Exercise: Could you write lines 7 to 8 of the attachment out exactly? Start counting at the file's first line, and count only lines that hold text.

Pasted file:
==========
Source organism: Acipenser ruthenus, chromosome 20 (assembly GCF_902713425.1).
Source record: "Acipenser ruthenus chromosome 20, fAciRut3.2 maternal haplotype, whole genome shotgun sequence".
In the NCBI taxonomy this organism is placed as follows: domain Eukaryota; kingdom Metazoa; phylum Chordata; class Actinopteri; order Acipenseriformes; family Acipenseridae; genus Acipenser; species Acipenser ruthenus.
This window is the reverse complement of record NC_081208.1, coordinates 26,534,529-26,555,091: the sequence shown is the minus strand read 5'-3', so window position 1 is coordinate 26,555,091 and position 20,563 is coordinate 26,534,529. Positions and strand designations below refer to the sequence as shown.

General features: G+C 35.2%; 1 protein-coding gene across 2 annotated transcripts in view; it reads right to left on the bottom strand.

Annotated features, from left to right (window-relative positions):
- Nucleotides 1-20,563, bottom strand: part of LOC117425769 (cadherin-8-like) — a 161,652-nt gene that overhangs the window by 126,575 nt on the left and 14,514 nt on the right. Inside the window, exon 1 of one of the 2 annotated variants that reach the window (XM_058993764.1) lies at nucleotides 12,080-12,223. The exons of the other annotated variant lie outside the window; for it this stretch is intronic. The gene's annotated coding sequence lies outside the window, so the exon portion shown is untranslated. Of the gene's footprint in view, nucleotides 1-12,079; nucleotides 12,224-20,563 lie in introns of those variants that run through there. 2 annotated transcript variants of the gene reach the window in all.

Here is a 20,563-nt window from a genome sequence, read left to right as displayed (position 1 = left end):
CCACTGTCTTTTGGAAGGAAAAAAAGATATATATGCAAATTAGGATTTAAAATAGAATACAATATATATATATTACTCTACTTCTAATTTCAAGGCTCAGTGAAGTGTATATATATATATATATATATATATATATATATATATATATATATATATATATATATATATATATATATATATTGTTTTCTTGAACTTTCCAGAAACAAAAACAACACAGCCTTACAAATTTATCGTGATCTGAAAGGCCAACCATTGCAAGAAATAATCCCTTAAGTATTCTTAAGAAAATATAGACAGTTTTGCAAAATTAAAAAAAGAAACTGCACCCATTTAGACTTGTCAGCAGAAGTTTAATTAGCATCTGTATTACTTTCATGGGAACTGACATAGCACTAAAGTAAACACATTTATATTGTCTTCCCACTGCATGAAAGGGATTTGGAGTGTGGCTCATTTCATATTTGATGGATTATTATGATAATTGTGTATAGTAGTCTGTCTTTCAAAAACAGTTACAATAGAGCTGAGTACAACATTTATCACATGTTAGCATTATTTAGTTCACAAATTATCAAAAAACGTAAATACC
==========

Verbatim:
- Nucleotides 1-20,563, bottom strand: part of LOC117425769 (cadherin-8-like) — a 161,652-nt gene that overhangs the window by 126,575 nt on the left and 14,514 nt on the right. Inside the window, exon 1 of one of the 2 annotated variants that reach the window (XM_058993764.1) lies at nucleotides 12,080-12,223. The exons of the other annotated variant lie outside the window; for it this stretch is intronic. The gene's annotated coding sequence lies outside the window, so the exon portion shown is untranslated. Of the gene's footprint in view, nucleotides 1-12,079; nucleotides 12,224-20,563 lie in introns of those variants that run through there. 2 annotated transcript variants of the gene reach the window in all.

Here is a 20,563-nt window from a genome sequence, read left to right as displayed (position 1 = left end):